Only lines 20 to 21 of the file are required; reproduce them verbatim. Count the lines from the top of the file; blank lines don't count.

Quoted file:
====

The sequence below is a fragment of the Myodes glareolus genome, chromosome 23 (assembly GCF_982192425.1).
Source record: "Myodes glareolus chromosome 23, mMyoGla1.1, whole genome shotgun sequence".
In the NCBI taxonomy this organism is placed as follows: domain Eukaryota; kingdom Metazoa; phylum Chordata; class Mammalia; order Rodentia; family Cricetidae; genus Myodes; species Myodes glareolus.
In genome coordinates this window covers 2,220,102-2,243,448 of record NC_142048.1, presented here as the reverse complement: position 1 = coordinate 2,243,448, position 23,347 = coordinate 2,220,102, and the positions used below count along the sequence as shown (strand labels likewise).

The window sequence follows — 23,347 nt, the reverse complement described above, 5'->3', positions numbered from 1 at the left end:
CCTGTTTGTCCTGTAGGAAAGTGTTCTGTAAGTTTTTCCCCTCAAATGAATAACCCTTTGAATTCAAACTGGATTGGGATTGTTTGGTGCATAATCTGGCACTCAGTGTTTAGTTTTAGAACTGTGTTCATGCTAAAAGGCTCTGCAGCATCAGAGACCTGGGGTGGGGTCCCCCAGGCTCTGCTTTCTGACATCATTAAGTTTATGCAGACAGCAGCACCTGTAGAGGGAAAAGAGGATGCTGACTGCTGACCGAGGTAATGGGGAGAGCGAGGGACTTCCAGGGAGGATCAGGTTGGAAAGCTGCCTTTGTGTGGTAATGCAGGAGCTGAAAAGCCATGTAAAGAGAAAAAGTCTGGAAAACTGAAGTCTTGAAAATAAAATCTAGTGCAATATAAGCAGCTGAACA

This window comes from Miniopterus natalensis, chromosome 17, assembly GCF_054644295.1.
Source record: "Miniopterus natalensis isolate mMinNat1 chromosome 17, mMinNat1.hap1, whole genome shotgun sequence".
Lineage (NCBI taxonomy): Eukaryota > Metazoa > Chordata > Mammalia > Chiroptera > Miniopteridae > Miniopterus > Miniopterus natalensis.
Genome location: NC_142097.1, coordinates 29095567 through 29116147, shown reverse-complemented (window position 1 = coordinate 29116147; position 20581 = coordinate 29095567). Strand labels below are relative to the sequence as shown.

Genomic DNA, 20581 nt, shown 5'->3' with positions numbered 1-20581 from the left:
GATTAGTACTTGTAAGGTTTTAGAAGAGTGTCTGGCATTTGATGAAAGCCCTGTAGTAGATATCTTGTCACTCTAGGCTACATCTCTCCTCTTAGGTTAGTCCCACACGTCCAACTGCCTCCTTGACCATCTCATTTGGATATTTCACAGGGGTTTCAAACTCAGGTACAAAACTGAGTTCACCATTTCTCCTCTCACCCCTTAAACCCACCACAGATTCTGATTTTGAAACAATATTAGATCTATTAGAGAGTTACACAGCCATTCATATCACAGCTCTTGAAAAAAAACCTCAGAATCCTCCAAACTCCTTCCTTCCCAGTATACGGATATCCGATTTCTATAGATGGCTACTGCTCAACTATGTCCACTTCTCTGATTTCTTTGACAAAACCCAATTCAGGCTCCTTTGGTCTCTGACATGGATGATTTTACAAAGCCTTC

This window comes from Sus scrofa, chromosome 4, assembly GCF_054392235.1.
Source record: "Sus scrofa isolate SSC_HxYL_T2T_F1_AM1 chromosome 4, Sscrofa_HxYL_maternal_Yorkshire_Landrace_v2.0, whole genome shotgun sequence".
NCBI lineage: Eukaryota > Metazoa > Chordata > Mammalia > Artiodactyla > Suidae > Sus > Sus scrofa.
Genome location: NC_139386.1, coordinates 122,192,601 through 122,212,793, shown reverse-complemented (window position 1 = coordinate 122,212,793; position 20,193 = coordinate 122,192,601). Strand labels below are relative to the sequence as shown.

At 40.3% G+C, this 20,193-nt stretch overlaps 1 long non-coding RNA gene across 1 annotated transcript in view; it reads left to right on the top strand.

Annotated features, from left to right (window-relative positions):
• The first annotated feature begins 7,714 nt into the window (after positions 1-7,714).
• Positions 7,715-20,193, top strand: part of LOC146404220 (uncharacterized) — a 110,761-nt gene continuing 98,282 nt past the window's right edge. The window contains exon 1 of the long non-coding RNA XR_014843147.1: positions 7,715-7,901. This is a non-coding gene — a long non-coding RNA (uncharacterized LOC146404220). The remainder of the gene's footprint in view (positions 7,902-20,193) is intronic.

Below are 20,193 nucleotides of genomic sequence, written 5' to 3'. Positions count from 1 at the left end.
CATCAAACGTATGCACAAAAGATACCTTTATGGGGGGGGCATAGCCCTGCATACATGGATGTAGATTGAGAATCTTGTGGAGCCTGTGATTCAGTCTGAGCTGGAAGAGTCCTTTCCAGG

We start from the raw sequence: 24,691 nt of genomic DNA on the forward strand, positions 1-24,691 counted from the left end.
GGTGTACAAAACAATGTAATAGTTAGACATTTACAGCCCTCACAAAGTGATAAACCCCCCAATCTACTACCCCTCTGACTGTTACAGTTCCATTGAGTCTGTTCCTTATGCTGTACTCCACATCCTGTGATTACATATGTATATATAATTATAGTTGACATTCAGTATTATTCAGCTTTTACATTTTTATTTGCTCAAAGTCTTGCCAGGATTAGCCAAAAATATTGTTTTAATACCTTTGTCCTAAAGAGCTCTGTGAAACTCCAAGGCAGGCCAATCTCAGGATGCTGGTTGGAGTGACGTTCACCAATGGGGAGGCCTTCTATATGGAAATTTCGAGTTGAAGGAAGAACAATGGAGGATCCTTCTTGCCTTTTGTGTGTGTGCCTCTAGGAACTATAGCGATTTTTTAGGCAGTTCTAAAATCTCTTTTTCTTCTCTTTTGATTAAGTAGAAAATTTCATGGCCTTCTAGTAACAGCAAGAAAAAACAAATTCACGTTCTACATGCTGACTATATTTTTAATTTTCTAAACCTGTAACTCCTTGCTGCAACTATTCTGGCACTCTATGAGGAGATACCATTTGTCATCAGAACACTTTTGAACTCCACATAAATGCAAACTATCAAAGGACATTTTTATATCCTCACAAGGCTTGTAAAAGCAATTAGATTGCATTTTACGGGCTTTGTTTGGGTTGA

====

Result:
• Positions 7,715-20,193, top strand: part of LOC146404220 (uncharacterized) — a 110,761-nt gene continuing 98,282 nt past the window's right edge. The window contains exon 1 of the long non-coding RNA XR_014843147.1: positions 7,715-7,901. This is a non-coding gene — a long non-coding RNA (uncharacterized LOC146404220). The remainder of the gene's footprint in view (positions 7,902-20,193) is intronic.

Below are 20,193 nucleotides of genomic sequence, written 5' to 3'. Positions count from 1 at the left end.